My only favor to ask is to please show your support in both /r/bitcoin AND /r/btc. The entire community needs to read this.


CLARIFICATION: Jihan Wu has stated that he only shared this post on his Weibo account. He states he did not author it.

Recently the BU and hard fork topic has been heavily obfuscated. Both sides are sticking to their guns and the arguing has become unbearable. Everyone claims that their own ideas are line with Satoshi’s vision, and everyone believes that the other side’s plan will lead to the perils of centralization. On the surface, it appears that all arguments are founded in idealism. But are they really? In actuality, the conflicts at hand are ultimately the result of profit seeking. The tail is wagging the dog. This fellow (referring to himself) is now going to make a couple of observations about the community’s diverging interests and analyze what the significance of those differences is.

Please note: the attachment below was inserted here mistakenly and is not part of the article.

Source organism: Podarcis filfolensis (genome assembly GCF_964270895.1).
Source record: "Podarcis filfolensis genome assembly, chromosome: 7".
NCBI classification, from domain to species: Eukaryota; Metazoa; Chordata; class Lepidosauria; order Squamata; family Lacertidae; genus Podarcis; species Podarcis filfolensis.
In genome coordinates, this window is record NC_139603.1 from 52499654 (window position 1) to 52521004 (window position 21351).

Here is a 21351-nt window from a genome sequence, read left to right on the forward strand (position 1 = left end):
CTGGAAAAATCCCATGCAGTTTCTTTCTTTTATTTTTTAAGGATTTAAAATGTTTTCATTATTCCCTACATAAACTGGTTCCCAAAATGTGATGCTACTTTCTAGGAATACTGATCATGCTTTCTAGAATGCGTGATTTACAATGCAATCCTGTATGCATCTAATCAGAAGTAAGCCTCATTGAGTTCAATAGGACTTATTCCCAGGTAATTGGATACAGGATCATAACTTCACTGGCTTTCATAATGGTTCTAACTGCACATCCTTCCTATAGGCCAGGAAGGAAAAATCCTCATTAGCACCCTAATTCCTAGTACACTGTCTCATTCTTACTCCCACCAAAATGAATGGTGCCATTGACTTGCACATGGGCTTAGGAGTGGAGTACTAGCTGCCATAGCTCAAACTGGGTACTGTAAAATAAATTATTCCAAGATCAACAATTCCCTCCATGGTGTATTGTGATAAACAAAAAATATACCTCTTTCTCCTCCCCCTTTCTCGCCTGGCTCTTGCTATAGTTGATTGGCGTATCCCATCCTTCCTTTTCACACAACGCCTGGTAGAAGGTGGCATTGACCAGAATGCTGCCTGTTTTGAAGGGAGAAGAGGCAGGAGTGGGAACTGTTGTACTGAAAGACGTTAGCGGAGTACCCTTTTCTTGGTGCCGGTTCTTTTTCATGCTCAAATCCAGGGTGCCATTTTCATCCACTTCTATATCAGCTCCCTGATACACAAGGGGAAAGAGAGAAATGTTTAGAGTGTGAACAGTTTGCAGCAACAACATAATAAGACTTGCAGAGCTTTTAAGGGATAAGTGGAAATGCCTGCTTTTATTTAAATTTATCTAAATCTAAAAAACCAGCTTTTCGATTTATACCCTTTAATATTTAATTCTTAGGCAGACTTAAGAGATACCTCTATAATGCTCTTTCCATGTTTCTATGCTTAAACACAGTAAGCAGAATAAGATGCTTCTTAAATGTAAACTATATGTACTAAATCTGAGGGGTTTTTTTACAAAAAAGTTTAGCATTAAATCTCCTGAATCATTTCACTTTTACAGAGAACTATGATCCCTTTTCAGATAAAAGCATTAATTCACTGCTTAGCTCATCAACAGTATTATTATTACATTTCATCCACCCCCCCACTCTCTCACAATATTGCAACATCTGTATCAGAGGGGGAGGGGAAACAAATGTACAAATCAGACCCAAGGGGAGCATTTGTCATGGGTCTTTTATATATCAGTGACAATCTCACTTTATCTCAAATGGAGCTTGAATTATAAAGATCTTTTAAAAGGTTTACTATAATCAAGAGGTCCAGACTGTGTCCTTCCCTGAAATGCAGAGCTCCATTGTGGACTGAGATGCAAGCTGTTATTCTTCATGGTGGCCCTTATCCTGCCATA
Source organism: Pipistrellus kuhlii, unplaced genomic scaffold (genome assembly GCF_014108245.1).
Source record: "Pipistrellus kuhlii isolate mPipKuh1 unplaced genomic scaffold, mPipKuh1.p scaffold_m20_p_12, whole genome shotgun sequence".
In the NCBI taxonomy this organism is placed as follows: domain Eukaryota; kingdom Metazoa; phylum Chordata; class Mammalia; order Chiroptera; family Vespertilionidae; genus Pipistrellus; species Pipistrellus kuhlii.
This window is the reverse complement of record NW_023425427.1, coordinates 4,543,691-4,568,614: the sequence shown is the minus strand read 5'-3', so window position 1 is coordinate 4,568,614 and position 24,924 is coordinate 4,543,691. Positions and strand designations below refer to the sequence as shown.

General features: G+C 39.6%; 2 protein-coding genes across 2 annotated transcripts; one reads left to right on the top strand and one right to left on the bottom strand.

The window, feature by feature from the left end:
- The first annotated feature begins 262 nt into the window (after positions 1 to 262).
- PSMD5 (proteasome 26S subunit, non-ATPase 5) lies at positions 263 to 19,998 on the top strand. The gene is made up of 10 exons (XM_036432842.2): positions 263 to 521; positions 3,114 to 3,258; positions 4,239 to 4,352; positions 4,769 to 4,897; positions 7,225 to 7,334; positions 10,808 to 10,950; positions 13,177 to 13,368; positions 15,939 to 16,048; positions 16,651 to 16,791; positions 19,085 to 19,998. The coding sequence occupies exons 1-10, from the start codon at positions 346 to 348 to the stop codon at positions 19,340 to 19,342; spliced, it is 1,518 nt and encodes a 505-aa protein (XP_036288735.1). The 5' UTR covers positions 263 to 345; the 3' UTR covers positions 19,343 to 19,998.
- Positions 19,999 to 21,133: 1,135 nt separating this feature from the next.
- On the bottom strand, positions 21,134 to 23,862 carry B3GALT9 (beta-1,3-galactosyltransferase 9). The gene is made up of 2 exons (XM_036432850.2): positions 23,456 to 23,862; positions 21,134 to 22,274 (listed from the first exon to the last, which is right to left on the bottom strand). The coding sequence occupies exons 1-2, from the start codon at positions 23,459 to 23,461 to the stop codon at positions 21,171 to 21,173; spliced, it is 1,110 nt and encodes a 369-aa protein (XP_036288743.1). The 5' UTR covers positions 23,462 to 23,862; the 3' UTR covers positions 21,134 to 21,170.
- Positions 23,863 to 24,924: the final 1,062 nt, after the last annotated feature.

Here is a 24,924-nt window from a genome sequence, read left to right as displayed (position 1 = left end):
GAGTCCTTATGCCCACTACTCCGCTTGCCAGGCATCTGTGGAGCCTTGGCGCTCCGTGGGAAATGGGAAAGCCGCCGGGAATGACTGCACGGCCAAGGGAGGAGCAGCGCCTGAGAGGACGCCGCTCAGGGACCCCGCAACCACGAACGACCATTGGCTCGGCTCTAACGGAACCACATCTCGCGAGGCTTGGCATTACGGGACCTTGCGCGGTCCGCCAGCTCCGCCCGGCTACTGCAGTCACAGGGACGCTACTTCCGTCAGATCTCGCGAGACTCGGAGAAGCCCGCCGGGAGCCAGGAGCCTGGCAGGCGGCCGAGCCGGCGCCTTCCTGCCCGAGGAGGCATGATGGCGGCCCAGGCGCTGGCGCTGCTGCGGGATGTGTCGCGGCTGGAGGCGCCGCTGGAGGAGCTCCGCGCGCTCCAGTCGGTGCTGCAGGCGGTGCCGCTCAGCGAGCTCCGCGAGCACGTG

In regards to the fork issue, the heart of the conflict lies with the distribution of the fees for a given transaction and whether they should be handled by the miners exclusively or if they should be spread out (to a second layer). Up until now every transaction on the Bitcoin network has been handled by the miners, and all fees have been given to miners. From the standpoint of rational self-interest, it is only natural and obvious that the mining community is satisfied with this arrangement. However, this situation is likely to be disrupted by Bitcoin developers building lightning network and side chain layer two protocols. If a second layer comes to fruition, many Bitcoin transactions will be facilitated through it, thus bypassing miners, and ultimately resulting in them receiving less fees. It is obvious that the mining community wouldn’t be happy with this type of change.